Letters from home may help prevent post-traumatic stress disorder in happily married soldiers

June 3, 2011

A new study from the Journal of Traumatic Stress finds that for active-duty male soldiers in the U.S. Army who are happily married, communicating frequently with one's spouse through letters and emails during deployment may protect against the development of posttraumatic stress disorder (PTSD) symptoms after returning home.

After studying information from 193 married male Army soldiers who returned from military deployment within the past year, investigators found that more frequent spousal communication through "delayed" communication such as letters, care packages, and emails was linked with lower PTSD symptoms after deployment, but only in soldiers with higher levels of . For soldiers with lower marital satisfaction, frequent communication was linked with more PTSD symptoms.

"We think this means that when soldiers are maritally dissatisfied, communication with their wives during deployment may be less positive and doesn't provide soldiers with social support that can help protect against PTSD symptoms," said co-author Ben Loew, University of Denver.

Interestingly, the benefits of communication against PTSD symptoms in happily married soldiers did not hold for "interactive" communication such as phone calls and instant messaging.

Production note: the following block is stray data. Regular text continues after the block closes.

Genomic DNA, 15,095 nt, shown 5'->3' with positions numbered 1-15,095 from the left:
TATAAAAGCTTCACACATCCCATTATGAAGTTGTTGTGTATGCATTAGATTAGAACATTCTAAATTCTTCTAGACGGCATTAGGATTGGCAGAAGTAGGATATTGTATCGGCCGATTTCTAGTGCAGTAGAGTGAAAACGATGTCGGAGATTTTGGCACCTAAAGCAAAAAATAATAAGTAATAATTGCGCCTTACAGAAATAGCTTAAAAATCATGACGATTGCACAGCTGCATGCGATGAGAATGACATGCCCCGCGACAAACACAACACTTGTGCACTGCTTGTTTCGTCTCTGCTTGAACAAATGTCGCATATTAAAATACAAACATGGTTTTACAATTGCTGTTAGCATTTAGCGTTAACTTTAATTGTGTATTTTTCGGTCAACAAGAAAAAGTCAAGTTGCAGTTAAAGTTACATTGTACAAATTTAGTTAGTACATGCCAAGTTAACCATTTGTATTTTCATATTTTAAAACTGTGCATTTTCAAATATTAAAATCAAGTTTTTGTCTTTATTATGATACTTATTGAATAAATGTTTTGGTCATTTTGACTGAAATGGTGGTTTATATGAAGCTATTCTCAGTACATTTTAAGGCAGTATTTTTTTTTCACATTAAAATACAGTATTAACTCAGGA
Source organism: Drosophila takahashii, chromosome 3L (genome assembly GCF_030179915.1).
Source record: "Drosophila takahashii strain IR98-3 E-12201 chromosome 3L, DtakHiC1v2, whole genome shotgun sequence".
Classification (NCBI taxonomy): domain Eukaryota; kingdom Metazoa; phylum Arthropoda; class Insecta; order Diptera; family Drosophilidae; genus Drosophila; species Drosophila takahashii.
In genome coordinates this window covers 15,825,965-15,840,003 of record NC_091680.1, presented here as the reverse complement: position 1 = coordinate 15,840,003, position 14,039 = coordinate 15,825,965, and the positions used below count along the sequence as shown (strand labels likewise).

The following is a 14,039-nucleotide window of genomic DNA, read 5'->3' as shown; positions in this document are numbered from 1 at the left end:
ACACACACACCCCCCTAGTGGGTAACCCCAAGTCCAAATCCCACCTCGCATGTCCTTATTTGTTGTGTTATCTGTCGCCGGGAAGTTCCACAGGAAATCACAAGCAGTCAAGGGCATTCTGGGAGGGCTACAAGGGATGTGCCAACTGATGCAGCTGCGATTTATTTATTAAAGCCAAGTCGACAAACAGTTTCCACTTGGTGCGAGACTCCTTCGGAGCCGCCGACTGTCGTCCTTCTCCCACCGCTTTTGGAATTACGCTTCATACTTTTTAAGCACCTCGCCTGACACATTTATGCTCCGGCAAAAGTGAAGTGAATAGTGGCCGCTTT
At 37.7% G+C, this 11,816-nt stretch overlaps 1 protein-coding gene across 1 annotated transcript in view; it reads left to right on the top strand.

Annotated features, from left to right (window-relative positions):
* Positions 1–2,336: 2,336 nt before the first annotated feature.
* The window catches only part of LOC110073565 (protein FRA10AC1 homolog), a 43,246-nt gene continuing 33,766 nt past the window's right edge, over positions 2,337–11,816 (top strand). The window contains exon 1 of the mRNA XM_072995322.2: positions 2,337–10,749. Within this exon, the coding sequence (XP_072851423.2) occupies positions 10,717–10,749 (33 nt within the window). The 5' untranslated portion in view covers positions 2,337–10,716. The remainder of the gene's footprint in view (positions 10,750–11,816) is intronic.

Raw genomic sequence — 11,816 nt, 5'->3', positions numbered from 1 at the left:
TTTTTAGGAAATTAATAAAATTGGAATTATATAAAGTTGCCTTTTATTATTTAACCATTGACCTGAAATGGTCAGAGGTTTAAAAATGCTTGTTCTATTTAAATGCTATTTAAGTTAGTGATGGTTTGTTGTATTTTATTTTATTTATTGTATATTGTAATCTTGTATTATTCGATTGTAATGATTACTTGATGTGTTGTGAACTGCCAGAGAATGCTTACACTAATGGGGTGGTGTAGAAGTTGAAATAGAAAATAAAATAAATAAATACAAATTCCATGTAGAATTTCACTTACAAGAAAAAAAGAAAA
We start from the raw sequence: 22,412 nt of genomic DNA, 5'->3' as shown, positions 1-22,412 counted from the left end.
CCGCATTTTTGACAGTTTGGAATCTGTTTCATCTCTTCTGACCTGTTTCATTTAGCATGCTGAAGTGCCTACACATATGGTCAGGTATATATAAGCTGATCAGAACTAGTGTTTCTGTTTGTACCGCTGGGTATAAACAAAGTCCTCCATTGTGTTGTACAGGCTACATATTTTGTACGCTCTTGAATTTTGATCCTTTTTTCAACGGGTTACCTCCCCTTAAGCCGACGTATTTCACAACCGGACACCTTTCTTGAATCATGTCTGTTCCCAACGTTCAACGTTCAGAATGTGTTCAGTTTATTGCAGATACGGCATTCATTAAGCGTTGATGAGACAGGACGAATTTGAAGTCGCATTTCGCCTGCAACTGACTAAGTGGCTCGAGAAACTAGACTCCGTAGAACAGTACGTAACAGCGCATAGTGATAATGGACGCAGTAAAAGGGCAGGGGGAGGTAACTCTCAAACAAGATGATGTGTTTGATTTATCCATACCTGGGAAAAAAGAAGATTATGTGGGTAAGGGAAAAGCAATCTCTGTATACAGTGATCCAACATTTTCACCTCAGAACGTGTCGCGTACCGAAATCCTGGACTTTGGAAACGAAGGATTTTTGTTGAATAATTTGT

"We think that letters, which happened less often overall compared to phone calls, had stronger effects," said Loew. "When you receive letters, they can be read again and again, and when you write them, it can be therapeutic."

According to Loew, this study highlights the importance of knowing how communicate with their spouses during deployment, and how this communication could be protective or not for a soldier's mental health and marriage.

Loew and his colleagues plan to conduct more comprehensive research that could help military decision-makers as well as Army couples themselves as they think about optimal communication during deployment

Explore further: Post-deployment PTSD symptoms more common in military personnel with prior mental health disorders

Related Stories

Recommended for you

Who needs stress? We all do. Here's why

January 17, 2017

If you could do something to decrease your risk of memory failure, to increase your self-confidence, to be a better public speaker, to improve your brain, to help you deal with back pain, to bust out of your comfort zone, ...

Teens unlikely to be harmed by moderate digital screen use

January 13, 2017

Parents and pediatricians alike may worry about the effects of teens' screen time, but new findings from over 120,000 adolescents in the UK indicate that the relationship between screen time and well-being is weak at best, ...

0 comments

Please sign in to add a comment. Registration is free, and takes less than a minute. Read more

Click here to reset your password.
Sign in to get notified via email when new comments are made.